# Best way to obtain manufactured part cost in BAQ

Hello,
I am trying to understand the relationship between the cost of a part and the “BOM cost” of that part. As I understand it, the BOM cost report runs a routine that sums the costs (material, labor, burden etc.) of the constituent parts of a given assembly. However, if you query that assembly in a BAQ and its costs straight from the PartCost table, there are associated costs but they do not match the BOM cost obtained by running the BOM cost report.
Now, I know that the costs of purchased parts are updated automatically (the avg cost I mean, which is what we use for everything) upon receiving a PO at a given price. So in the case of a manufactured part/assembly would its cost not update in relation with changes in the costs of its constituents? Or more importantly, is there a “best practice” for obtaining the cost of a manufactured part based on the current cost of constituent materials and labor in a BAQ?

Thanks

Can you run through an example of what you are seeing? And how much you are off by? When I grab a part and check the costs, it comes out to within \$0.01 of what I calculate manually. It’s not exact, but it’s pretty close.

When I run a BOM cost report on a part, the results show:
Material cost - 37.91
Labor Cost - 112.35
Burden Cost - 102.69
Mtl Burden Cost - .997
Total Cost - 253.95
When I query the cost of the same part using a BAQ all costs are 0 except for material and that cost is 187.32.
Specifically that is from querying the PartCost table.

which material cost is populated? Ave, std or last?

All of them, which leads me to believe that this cost has nothing to do with the cost of constituent materials; it’s simply the cost someone entered manually at some point. The question remains then, how can I obtain a cost based on constituent parts using a BAQ.

what type of material is it? Does your BOM have less than one called out by any chance? Does your BAQ multiply out the quantities required from the parent part?

Sorry if these are basic questions, I just don’t know how you have things set up, so I have to rule out some of these things.

The average cost should do that, as well as the BOM cost report, if you have things set up correctly.

It is a manufactured part, containing several raw material parts as well as multiple operations.

I don’t understand what you mean by “less than one called out”. The part in question is the parent part so I want the cost of precisely 1 unit, and each of it’s “children” (I have been referring to these as constituents) have quantities greater than 0 assigned.

No, the BAQ does not multiply any quantities, it simply queries the cost of the parent part. It does not query the children parts or their costs. I do not know how to do this, but suspect it may be the only way to accomplish the task at hand.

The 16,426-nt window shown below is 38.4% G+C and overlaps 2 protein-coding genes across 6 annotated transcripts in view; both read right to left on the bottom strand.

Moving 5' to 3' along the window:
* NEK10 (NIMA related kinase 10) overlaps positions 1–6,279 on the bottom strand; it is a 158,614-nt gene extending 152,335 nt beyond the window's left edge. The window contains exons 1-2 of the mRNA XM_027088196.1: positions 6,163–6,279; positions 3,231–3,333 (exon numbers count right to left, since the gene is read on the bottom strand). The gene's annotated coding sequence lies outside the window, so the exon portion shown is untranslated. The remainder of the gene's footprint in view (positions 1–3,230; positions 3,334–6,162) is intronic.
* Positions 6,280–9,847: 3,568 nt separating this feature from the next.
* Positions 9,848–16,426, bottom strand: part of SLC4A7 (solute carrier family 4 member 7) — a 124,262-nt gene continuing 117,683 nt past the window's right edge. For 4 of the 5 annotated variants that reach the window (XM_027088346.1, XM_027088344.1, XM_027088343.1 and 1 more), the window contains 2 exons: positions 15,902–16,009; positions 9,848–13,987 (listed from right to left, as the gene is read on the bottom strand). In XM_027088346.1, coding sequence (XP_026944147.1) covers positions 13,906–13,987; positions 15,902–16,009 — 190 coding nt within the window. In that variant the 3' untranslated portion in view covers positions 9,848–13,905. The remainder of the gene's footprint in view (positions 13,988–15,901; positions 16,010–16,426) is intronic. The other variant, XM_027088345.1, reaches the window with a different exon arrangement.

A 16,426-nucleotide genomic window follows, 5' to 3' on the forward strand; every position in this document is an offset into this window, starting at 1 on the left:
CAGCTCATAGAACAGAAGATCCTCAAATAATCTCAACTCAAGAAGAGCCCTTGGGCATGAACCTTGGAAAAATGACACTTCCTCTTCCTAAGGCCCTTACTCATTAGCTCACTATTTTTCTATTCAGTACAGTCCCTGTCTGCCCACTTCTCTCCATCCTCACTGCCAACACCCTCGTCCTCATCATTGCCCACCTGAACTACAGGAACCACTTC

If I have a steel beam, I call out some of it to make a part, because I cut more than one part out of the beam. etc.

ok, so you are suspecting the average cost is not correct. This can happen for a lot of reason, usually because operations and issuance are done in the wrong time frame in relation to receipts to inventory. I generally don’t trust the average cost on manufactured parts because our companies transaction hygiene is horrible. We are make to order so we can get away with that because we don’t use the cost in the system for manufactured parts, it’s actual from the job. I do a cost rollup to get costs into standard cost for estimating purposes. But that is a snapshot of when you do the rollup, so you have to do another one if you need to see the most up to date costs.

To do an indented BOM query, you will need to do a CTE query. The user guide give a pretty good example of making a BOM query to go down as many levels as needed. Once you get that working, you can link in your costs and the material level and sum things up. It’s not a trivial query, I personally think CTE’s are quite confusing. Also, this will only get you one BOM at time, basically like view costs in the method tracker.

https://epicweb.epicor.com/Education/OnlineHelpFeatureSummary/Epicor%20ERP%2010/10.2.100/Help/enu/Standard/Tools_BAQs/CaseStudy.CTE.html

When you run a BOM Cost Report, it’s sort of like simulating a cost roll for that part. So if the material (component), resource grp rates or methods have changed since last time the mfg part’s cost was loaded then the BOM cost report will have a different cost.

if your using avg costing then a part will only have a cost if its been manually entered or a transaction has occurred when it affect inventory, ie a purchase receipt or job completion. A subassembly of a job hit the WIP accounts not inventory.

maybe investigate setting your manufactured parts to use std costing and your purchased parts average costing. That way when you process std cost rollup you will have a cost for your subassemblies??

That is true. You can still do a cost rollup to calculate and populate the standard cost for informational purposes. This is handy in a lot of areas. It won’t affect accounting if your parts are set to average costing (someone correct me if I’m wrong on that one).